23. Perler, Dominik. 2010. Ockham über die Seele und ihre Teile. Recherches de théologie et philosophie médiévales 77: 329–366.Google Scholar
  24. ———. 2015. Faculties in Medieval Philosophy. In The Faculties: A History, ed. Dominik Perler, 97–139.Google Scholar
  25. Roques, Magali. 2017. Logique de la découverte et rationalité des conduites pré-scientifiques: Induction et uniformité de la nature d’après Jean Buridan. In Hommage à Joël Biard, ed. Christophe Grellard, 253–270. Paris: Vrin.Google Scholar
  26. ———. 2019. Causal determinism in fourteenth-century natural philosophy. In Contingency and Natural Order in Early Modern Science, ed. R. Garau, and P. Omodeo. Berlin: Springer.Google Scholar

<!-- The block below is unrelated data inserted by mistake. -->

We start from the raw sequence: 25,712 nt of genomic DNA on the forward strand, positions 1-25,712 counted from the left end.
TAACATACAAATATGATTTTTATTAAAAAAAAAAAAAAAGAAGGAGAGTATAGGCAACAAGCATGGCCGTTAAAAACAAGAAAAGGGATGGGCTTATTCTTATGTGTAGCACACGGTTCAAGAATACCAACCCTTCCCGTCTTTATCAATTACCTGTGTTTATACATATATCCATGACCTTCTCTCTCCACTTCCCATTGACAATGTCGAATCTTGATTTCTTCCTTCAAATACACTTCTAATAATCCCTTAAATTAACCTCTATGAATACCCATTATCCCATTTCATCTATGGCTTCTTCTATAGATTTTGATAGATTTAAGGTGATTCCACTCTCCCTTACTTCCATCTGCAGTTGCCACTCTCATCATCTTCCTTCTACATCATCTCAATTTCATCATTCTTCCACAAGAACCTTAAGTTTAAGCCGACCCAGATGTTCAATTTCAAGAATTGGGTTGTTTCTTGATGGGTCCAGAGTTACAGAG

27. Spruit, Leen. 1994. Species intelligibilis: From perception to knowledge. Leiden: Brill.Google Scholar
  28. Stump, Eleonore. 1999. The mechanisms of cognition: Ockham on mediating species. In The Cambridge companion to William of Ockham, ed. Paul Spade, 168–203. Cambridge: Cambridge University Press.CrossRefGoogle Scholar
  29. Tachau, Katherine. 1988. Vision and Certitude in the Age of Ockham: Optics, Epistemology, and the Foundations of Semantics, 1250–1345. Leiden: Brill.Google Scholar

Copyright information

© Springer Nature Switzerland AG 2018

Authors and Affiliations

  • Magali Roques
    • 1
    • 2
  1. 1.Philosophisches SeminarUniversität HamburgHamburgGermany
  2. 2.Laboratoire d’études sur les monothéismes (UMR 8584)Villejuif CedexFrance

Personalised recommendations